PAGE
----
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In ten episodes, you’ll never actually see a murder, and
you’ll barely even get a glimpse of crime scenes. You might
see, for example, some episodes begin or end with The BTK
killer, Dennis Rader — who wasn’t caught
until the early 2000s — leave or arrive at
a crime scene. But you don’t see him kill. The violence is
depicted and evident in photos, dialogue, and the tension in
every scene with one of the killers in prison. 

FBI agents Holden Ford (Jonathan Groff) and Bill Tench
(Holt McCallany) travel around the country educating
law enforcement about the psychology of criminals, in hopes that
it can help them catch a killer or a criminal. They call this
“road school.” While they’re on the road, Holden and Bill visit
high-profile killers in prison. Holden and Bill visit
Richard Speck (Jack Erdie) in one of the show’s most chilling
scenes at a grotesque prison in Joliet, Illinois. In 1966, Speck
murdered eight nursing students in Chicago in one
night. 


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At first, their visits are unknown to their boss at the FBI. But
after their research helps solve a few murders, their boss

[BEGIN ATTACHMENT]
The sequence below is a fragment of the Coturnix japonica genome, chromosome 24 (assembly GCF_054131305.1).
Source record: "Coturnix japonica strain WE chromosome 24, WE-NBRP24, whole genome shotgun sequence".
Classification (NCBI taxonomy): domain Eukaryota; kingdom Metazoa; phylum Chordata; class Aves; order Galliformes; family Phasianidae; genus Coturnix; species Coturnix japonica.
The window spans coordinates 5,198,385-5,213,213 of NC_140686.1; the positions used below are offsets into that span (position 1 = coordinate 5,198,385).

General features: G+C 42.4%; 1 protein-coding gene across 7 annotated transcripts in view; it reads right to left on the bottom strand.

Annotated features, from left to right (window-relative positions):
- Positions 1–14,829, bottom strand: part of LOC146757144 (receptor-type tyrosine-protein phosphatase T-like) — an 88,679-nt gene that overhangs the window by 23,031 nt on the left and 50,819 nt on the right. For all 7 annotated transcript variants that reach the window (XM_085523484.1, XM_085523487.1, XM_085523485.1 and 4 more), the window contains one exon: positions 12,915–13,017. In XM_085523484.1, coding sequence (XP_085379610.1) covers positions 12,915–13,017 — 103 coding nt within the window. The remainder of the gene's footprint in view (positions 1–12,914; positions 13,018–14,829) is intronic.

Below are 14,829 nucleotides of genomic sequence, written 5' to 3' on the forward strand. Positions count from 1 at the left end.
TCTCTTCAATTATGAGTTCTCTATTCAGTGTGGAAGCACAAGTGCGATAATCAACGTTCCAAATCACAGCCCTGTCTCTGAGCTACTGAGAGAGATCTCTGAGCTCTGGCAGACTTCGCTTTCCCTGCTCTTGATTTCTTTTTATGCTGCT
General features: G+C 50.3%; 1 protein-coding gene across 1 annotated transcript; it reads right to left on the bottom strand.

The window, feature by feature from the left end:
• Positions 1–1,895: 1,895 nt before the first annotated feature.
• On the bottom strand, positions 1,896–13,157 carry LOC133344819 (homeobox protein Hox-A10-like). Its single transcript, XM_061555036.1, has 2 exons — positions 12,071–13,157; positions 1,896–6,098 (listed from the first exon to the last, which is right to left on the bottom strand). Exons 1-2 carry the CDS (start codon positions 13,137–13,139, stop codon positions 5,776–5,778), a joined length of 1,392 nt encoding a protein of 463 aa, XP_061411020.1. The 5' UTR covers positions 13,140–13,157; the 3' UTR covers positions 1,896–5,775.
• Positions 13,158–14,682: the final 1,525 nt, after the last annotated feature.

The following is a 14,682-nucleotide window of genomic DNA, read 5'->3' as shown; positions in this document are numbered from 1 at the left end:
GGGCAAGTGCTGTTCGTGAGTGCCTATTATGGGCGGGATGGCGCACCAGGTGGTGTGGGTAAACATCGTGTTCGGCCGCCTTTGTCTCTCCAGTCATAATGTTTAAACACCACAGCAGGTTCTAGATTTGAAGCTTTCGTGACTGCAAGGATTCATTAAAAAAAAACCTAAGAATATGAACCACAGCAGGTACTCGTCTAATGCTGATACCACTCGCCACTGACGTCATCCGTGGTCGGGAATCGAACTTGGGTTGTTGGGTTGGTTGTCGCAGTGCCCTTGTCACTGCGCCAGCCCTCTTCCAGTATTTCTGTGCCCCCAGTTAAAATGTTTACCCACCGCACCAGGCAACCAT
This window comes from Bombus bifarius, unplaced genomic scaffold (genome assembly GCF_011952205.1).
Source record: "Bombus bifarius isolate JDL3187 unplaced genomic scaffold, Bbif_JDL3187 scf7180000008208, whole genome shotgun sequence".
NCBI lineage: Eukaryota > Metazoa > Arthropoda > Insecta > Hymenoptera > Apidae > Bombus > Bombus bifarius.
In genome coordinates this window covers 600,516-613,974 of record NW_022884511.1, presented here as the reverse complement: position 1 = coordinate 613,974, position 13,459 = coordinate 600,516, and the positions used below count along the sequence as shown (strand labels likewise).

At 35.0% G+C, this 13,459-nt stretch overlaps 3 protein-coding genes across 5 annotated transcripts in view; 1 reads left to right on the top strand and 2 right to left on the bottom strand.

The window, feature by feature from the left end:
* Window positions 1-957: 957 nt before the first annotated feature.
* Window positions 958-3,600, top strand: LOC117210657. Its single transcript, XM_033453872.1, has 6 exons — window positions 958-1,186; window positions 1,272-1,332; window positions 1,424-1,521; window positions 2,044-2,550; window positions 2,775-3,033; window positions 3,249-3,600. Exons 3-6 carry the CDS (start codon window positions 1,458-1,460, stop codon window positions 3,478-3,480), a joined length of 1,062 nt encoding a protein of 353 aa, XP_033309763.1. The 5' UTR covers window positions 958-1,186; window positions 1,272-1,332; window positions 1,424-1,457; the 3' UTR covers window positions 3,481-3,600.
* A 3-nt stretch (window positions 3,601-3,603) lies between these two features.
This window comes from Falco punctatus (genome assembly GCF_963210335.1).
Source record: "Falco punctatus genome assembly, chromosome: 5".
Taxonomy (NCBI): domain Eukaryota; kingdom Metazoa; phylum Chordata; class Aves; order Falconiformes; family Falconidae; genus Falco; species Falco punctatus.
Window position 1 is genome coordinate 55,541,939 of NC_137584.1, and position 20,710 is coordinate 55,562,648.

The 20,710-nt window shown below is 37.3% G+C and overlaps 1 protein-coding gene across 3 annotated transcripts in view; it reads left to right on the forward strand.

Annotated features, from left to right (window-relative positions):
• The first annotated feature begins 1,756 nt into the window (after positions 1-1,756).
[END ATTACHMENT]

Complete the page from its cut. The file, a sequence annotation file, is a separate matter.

gets the project approved, adds Boston University professor
Dr. Wendy Carr (a very excellent and underused Anna Torv) to
the team, and gets them funding.

Every actor playing the real-life killers is so haunting that the
performances will stay with you. And though their performances
are terrifying, killers like Brudos and Kemper are so charming
and empathetic when they share their troubled childhood that you
might end up feeling bad for them, just like special agent
Holden eventually does.

What separates “Mindhunter” from other crime dramas is the way it
intertwines the agents’ personal lives into the story. A lot of
crime shows, particularly on network TV, have a heavy-handed
approach to applying a law enforcement character’s personal life
in to their work life, and vice versa. “Mindhunter” is different.